A Long County woman who was cited, fined and jailed for not bringing her Wilkerson Road home into compliance with the county’s zoning requirements went before the Long County Commission on Tuesday.
Long County Code Enforcement Office Steve Atkins said Kathy Knott violated the county’s code requirements for keeping up and maintaining her property.
At the end of the January meeting, as commissioners prepared to go into executive session, Knott asked to speak about her home being cited. Before allowing her to comment, Commission Chairman Bobby Walker advised Knott that she might not want to bring up the matter in a public meeting because she had litigation pending.
Knott insisted she needed to address the commission. She said the commission and Atkins treated her unfairly when she was cited, fined $500 and jailed. She said she has obtained an attorney and accused the county of not working with her in the past. Consequently, Knott said, the county’s actions hurt the two businesses she runs from her home. She also said she now has to go out of town to help care for her sister, who has breast cancer. Knott said she needs the commissioners to assure her that no additional action will be taken on the matter until she returns from her trip.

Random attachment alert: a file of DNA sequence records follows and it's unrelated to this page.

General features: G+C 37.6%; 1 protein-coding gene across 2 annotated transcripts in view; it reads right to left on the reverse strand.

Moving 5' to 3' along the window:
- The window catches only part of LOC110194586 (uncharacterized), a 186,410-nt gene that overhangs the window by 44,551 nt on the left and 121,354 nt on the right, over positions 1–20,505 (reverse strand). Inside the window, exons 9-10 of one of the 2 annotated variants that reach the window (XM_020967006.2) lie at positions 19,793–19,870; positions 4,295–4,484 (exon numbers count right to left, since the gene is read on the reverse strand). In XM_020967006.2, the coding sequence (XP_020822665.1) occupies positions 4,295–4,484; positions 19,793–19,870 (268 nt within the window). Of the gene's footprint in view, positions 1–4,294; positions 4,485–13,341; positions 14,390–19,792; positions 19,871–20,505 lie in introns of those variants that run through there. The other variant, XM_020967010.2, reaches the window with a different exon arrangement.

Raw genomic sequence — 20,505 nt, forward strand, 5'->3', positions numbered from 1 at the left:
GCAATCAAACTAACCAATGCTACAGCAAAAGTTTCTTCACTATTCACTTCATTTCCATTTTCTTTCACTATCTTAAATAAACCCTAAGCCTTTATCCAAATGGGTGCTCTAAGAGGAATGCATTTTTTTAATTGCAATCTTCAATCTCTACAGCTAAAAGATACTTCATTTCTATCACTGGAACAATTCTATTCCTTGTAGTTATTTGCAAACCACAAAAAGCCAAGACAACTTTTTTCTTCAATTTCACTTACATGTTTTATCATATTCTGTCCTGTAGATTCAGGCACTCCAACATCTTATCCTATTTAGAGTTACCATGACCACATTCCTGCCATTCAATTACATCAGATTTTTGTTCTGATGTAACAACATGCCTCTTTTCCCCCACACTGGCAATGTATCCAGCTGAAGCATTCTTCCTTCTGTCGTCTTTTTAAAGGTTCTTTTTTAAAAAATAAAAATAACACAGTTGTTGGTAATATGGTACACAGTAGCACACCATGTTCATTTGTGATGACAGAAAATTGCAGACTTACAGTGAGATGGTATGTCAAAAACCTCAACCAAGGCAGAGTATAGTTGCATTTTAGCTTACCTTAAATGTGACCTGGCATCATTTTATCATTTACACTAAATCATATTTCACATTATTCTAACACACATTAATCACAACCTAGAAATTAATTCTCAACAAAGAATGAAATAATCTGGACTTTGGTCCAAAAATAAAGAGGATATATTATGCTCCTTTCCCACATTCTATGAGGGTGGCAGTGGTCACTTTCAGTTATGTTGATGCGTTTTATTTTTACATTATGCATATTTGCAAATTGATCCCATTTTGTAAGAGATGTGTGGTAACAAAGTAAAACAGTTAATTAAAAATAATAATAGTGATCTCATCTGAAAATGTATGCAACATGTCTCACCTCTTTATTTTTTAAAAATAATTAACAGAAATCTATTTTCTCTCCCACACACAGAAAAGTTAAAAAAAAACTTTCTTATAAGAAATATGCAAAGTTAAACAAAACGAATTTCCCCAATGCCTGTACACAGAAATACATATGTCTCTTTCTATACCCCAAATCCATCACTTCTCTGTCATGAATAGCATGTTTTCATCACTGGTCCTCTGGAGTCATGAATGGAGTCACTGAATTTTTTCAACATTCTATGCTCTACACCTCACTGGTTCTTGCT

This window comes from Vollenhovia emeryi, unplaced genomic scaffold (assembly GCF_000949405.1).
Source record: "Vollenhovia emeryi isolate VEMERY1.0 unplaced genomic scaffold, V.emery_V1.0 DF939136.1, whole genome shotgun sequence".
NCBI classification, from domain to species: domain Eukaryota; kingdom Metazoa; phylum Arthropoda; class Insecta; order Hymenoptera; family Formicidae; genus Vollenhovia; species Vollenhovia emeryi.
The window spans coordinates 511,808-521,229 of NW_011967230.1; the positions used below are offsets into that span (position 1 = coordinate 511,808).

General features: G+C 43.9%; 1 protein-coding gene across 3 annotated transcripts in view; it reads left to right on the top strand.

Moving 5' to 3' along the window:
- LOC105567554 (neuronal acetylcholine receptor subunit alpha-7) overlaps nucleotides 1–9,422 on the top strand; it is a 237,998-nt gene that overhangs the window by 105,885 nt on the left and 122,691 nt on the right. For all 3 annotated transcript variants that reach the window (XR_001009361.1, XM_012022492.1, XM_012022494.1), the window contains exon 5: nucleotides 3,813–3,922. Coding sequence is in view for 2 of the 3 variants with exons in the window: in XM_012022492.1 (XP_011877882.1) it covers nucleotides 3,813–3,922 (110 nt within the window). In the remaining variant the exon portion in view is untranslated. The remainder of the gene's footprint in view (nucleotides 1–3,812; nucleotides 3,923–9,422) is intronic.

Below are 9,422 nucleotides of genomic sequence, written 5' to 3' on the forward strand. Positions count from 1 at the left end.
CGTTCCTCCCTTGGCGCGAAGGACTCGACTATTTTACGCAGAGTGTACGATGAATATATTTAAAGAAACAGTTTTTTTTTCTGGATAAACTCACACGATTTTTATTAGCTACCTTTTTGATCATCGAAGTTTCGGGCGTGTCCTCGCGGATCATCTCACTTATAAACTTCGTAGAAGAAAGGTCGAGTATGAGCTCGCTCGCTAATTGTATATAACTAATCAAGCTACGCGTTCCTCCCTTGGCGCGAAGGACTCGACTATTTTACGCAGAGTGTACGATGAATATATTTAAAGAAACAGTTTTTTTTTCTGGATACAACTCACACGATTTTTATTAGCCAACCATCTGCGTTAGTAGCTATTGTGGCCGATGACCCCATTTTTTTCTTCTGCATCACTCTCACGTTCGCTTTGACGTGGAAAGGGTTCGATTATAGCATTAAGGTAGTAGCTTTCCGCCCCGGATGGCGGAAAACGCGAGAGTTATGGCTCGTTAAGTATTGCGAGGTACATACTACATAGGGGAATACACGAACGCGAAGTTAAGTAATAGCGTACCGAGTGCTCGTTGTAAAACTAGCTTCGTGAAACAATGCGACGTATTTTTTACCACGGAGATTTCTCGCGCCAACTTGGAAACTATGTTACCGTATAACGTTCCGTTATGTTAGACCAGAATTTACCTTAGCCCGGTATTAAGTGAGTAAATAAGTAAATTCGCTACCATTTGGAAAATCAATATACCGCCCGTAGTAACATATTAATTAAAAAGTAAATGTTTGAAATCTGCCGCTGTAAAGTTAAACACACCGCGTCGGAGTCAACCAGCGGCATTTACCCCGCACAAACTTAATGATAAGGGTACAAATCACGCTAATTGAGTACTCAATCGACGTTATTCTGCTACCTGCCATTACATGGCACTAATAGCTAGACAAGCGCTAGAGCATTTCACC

Walker replied that the county has worked with Knott in the past and makes a point of doing so when it comes to matters such as family illness. However, since Knott’s case is engaged in legal proceedings, the county does not have total control over the matter.
After the meeting, Walker said the commission and the code-enforcement office gave Knott approximately three years to clean up her residence and bring it into compliance with the county’s code, but it still has not been corrected. He also said the county told Knott that arrangements had been made with a contractor to clean up her lot — at no cost to her — but she refused to cooperate.
Walker said the commission will work with Knott as she deals with her sister’s illness and will take no action until she returns.
Atkins said that since he was hired as the county’s code-enforcement office in January 2012, he has been working with Knott on bringing her property into compliance. He said that Knott’s neighbors complained about unsanitary conditions and, due to the condition of Knott’s property, additional development in that area has been halted. The matter did go before the probate court, and a judge reviewed the code requirements and looked at the condition of the property before fining Knott $500 and sentencing her to the five days in jail, Atkins said.
Efforts to reach Knott by phone for additional comments were unsuccessful.
More details about Tuesday’s commission meeting will be provided in Sunday’s Courier.